Discuss how simple decisions, such as what to wear or what to eat, can
affect other decisions and ultimately shape their lives.
give the students a specific responsibility while viewing Just One Night,
ask them to record what choices Tom Boyle made on the day of the accident.
Ask them to record who was affected by his decisions and how these decisions
affected his own life. Tell them to make sure their information is
accurate, because it will serve as the basis for post-viewing discussion.
the class make a flow chart for the decisions that Tom Boyle made on February
17. Highlight the people affected by his choices. Then record
how these decisions affected his life. Point out to the students
how a group of seemingly isolated decisions led to a horrible situation.
Using the case study approach,
ask students to critically examine the factors that influence choices
and include their attitudes about impaired driving as a variable.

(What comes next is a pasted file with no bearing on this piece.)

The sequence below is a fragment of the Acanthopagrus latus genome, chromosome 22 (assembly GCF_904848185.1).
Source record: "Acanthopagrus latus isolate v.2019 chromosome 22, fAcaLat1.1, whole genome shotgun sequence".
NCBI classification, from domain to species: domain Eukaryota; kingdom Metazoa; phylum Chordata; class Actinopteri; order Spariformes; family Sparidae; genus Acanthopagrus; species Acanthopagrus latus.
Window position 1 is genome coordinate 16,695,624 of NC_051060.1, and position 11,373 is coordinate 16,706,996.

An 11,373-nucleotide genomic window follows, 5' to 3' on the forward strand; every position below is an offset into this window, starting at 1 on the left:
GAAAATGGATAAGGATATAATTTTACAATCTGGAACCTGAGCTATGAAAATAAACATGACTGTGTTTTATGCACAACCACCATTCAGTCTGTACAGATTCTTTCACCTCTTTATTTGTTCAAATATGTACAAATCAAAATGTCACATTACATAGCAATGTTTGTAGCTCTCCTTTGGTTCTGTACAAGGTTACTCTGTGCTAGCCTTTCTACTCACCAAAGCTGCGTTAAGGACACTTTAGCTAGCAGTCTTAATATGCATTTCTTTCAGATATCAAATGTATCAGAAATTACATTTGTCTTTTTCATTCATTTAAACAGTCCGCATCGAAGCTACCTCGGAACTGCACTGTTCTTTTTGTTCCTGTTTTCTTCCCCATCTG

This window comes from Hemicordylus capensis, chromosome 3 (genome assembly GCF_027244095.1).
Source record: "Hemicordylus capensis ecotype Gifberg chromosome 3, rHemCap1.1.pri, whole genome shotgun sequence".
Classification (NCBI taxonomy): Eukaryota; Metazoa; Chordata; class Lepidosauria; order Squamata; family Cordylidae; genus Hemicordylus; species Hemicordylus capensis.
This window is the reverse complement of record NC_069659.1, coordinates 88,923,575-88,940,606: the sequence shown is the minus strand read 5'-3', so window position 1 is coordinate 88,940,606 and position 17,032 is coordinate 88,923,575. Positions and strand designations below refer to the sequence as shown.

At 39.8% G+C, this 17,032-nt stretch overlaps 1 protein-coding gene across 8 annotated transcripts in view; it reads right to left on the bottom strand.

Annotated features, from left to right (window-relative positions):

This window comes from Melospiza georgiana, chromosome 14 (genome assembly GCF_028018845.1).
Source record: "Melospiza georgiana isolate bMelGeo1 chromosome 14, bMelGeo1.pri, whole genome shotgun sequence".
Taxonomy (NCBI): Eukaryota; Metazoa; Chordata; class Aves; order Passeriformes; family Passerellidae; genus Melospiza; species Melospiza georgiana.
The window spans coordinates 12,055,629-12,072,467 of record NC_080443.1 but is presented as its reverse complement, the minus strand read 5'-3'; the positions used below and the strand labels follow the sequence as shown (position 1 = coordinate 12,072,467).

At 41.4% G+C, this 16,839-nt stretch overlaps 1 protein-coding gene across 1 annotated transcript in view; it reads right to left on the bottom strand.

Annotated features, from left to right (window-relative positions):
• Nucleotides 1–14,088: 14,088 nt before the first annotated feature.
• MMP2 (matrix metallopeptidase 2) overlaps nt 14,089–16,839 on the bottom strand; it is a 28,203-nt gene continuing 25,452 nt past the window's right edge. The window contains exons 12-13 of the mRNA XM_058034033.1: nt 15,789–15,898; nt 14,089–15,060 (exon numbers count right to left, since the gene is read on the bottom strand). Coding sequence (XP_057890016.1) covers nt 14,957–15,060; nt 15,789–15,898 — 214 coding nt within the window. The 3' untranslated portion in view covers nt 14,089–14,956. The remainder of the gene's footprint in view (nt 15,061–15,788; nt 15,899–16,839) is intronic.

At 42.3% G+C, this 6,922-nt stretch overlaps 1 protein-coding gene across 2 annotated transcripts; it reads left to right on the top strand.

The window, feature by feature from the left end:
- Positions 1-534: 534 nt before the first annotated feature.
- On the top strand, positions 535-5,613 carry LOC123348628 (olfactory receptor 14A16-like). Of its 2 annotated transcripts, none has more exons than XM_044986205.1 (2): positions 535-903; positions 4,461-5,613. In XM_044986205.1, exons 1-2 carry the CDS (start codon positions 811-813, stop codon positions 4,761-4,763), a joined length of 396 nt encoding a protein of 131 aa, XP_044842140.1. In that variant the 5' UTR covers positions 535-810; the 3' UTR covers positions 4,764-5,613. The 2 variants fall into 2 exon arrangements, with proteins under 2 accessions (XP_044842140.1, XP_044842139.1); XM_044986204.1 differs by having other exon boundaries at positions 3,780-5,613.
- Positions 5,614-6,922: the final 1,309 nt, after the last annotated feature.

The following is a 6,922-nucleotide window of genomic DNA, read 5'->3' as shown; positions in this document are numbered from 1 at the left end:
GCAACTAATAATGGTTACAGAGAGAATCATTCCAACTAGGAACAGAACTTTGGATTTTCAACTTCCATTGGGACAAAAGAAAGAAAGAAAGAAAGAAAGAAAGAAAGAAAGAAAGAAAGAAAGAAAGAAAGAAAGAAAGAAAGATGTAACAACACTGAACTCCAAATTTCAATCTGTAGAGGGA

Teachers need to create a hypothetical case study which will allow students
to analyze how simple choices impact lives and to learn more about the
negative consequences of impaired driving. The process will help
students develop analytical thinking skills, including listening for facts,
synthesizing issues, and developing logical arguments.
The case study should be
localize and typical to a situation so that it is closer to home for the
students. A case study may begin with
A friend comes up
to you at school on Friday and says, "My parents are going to be away for
the weekend and I'm inviting people over for a party. Want to come?"
Throughout the story, the
teacher should stop and ask the student questions such as, "Do you go to
the party?" Discuss the answer by having students consider various